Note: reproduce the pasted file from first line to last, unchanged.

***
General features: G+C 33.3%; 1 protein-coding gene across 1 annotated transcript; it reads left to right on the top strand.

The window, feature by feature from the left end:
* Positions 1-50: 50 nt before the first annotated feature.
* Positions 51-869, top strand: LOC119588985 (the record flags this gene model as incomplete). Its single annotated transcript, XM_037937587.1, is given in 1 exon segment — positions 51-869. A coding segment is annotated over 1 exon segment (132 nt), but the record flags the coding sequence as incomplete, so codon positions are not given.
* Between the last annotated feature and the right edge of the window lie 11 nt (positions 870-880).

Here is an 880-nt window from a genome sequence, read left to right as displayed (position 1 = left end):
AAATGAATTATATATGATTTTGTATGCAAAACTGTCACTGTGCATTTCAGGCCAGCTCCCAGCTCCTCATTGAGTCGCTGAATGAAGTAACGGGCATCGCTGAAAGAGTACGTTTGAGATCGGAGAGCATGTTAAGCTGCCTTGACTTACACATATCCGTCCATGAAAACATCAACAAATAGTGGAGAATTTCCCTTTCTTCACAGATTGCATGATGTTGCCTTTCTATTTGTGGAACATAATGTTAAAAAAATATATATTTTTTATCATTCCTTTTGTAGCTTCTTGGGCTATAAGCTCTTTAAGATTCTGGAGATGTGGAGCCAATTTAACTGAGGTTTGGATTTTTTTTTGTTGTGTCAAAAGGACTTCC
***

General features: G+C 33.3%; 1 protein-coding gene across 1 annotated transcript; it reads left to right on the top strand.

The window, feature by feature from the left end:
* Positions 1-50: 50 nt before the first annotated feature.
* Positions 51-869, top strand: LOC119588985 (the record flags this gene model as incomplete). Its single annotated transcript, XM_037937587.1, is given in 1 exon segment — positions 51-869. A coding segment is annotated over 1 exon segment (132 nt), but the record flags the coding sequence as incomplete, so codon positions are not given.
* Between the last annotated feature and the right edge of the window lie 11 nt (positions 870-880).

Here is an 880-nt window from a genome sequence, read left to right as displayed (position 1 = left end):
AAATGAATTATATATGATTTTGTATGCAAAACTGTCACTGTGCATTTCAGGCCAGCTCCCAGCTCCTCATTGAGTCGCTGAATGAAGTAACGGGCATCGCTGAAAGAGTACGTTTGAGATCGGAGAGCATGTTAAGCTGCCTTGACTTACACATATCCGTCCATGAAAACATCAACAAATAGTGGAGAATTTCCCTTTCTTCACAGATTGCATGATGTTGCCTTTCTATTTGTGGAACATAATGTTAAAAAAATATATATTTTTTATCATTCCTTTTGTAGCTTCTTGGGCTATAAGCTCTTTAAGATTCTGGAGATGTGGAGCCAATTTAACTGAGGTTTGGATTTTTTTTTGTTGTGTCAAAAGGACTTCC